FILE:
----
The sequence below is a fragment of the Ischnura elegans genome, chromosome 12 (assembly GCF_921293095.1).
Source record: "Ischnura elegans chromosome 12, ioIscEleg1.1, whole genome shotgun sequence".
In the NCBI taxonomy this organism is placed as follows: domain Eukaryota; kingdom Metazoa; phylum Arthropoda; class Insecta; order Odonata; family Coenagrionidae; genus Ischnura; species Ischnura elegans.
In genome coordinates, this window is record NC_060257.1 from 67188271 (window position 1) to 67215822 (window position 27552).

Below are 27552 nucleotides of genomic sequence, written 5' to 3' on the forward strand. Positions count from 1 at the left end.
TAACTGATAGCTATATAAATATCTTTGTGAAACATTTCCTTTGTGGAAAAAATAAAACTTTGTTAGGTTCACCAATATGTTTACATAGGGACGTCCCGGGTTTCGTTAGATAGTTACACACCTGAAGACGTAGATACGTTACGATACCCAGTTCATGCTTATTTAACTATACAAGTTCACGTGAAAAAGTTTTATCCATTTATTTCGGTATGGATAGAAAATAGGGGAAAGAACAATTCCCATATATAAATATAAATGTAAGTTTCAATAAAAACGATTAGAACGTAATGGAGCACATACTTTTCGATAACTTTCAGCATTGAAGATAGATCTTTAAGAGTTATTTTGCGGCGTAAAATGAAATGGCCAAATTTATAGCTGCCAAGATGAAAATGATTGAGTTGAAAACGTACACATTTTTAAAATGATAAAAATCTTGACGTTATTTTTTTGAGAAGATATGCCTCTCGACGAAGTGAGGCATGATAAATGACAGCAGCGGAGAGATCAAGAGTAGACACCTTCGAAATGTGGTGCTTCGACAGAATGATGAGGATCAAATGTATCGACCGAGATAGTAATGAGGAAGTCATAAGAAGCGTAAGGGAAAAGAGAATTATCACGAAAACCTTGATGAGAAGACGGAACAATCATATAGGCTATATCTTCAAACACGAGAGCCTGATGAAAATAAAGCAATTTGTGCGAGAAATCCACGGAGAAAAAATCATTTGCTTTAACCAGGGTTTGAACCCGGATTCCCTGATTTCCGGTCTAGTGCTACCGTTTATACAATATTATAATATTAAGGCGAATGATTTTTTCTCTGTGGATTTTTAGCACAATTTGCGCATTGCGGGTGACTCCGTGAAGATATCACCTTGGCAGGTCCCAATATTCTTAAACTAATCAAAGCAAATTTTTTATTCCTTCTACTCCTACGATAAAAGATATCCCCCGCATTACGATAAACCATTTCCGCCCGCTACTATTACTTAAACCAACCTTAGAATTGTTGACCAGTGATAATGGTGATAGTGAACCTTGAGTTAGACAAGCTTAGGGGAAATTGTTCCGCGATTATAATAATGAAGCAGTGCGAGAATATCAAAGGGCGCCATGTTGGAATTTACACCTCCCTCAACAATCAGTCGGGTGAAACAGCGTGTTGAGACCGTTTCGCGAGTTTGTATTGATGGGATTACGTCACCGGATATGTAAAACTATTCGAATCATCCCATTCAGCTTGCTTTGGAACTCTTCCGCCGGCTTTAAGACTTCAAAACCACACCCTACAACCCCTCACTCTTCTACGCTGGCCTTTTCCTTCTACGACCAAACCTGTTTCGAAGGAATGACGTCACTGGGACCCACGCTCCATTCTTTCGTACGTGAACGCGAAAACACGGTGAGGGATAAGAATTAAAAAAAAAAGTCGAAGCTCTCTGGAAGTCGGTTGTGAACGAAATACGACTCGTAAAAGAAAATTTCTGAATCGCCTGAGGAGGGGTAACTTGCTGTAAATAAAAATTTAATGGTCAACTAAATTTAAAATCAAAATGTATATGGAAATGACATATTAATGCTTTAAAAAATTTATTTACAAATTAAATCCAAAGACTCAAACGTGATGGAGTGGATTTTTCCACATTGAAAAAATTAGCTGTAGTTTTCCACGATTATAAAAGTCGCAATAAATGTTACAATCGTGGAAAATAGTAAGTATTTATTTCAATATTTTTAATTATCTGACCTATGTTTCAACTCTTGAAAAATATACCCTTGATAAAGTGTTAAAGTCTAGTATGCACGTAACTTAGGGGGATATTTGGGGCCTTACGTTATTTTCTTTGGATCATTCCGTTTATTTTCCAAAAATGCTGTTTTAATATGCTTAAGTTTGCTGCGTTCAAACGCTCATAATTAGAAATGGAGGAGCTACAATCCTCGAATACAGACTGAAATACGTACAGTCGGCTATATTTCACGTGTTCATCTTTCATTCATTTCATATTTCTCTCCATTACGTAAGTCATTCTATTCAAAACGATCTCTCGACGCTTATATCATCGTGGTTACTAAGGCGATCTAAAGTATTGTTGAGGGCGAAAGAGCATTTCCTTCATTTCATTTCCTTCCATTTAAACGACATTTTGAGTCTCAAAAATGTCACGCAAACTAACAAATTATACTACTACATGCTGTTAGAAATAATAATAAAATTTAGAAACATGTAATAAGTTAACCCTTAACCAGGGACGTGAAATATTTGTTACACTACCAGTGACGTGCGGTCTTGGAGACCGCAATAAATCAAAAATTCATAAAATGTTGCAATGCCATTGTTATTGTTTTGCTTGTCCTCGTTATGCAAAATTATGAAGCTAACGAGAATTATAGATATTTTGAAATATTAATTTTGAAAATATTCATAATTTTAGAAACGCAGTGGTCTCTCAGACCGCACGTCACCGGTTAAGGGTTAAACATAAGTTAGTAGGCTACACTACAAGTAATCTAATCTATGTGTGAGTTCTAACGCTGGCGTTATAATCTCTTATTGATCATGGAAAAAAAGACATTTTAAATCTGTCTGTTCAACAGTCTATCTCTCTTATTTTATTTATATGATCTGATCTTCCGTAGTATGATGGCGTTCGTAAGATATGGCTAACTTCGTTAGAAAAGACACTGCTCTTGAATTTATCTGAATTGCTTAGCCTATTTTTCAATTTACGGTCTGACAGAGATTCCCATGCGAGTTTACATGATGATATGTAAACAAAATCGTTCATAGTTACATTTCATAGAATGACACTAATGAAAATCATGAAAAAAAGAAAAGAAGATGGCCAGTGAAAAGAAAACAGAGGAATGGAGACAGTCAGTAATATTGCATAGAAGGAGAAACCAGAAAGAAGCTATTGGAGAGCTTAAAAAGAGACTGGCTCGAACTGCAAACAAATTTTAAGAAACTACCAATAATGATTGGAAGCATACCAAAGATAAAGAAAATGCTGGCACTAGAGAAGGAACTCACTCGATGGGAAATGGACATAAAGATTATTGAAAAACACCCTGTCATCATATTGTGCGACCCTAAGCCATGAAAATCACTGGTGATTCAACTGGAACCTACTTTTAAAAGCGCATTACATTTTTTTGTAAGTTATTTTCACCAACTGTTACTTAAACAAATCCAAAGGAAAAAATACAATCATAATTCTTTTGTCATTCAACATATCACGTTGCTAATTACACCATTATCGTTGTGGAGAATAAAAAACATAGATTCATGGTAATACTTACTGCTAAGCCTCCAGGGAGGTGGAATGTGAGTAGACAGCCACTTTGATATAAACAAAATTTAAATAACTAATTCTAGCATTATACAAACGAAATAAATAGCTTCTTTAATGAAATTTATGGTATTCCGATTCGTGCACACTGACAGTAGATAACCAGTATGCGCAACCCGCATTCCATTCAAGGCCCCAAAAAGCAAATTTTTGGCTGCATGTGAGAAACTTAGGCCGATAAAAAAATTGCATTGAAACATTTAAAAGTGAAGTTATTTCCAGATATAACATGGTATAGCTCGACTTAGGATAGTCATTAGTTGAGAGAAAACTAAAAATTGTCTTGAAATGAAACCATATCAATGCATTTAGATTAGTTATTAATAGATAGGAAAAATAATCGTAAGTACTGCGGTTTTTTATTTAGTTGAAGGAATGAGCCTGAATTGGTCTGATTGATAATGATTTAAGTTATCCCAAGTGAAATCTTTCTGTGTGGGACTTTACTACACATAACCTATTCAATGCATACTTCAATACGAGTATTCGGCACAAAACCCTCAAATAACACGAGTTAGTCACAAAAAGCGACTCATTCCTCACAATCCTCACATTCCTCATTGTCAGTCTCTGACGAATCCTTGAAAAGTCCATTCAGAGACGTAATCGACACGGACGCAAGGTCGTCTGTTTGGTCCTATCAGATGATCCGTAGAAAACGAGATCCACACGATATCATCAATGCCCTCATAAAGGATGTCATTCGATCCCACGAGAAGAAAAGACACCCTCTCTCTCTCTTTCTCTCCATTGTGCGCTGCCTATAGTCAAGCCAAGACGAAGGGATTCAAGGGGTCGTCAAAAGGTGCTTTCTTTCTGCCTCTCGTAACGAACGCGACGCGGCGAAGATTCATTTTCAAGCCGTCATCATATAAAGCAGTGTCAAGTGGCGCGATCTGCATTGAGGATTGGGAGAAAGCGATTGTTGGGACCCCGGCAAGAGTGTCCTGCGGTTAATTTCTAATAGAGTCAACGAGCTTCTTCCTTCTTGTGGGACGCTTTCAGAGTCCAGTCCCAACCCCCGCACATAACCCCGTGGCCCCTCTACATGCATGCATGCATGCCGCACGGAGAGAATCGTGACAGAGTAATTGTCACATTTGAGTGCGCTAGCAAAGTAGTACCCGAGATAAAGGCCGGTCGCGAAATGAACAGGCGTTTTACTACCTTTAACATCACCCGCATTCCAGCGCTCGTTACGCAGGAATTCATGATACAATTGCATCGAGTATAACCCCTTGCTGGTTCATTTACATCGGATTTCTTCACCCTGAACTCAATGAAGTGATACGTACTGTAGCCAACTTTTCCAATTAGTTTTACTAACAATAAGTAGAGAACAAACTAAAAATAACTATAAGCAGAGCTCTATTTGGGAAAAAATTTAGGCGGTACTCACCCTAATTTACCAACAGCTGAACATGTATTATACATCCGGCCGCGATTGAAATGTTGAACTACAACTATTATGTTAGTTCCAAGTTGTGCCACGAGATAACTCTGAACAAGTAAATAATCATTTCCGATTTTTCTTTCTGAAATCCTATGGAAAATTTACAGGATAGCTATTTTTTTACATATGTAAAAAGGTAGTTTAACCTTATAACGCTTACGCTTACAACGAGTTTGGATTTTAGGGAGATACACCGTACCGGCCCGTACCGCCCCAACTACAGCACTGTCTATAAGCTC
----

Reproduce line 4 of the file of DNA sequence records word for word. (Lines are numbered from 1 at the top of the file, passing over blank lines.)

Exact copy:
In genome coordinates, this window is record NC_060257.1 from 67188271 (window position 1) to 67215822 (window position 27552).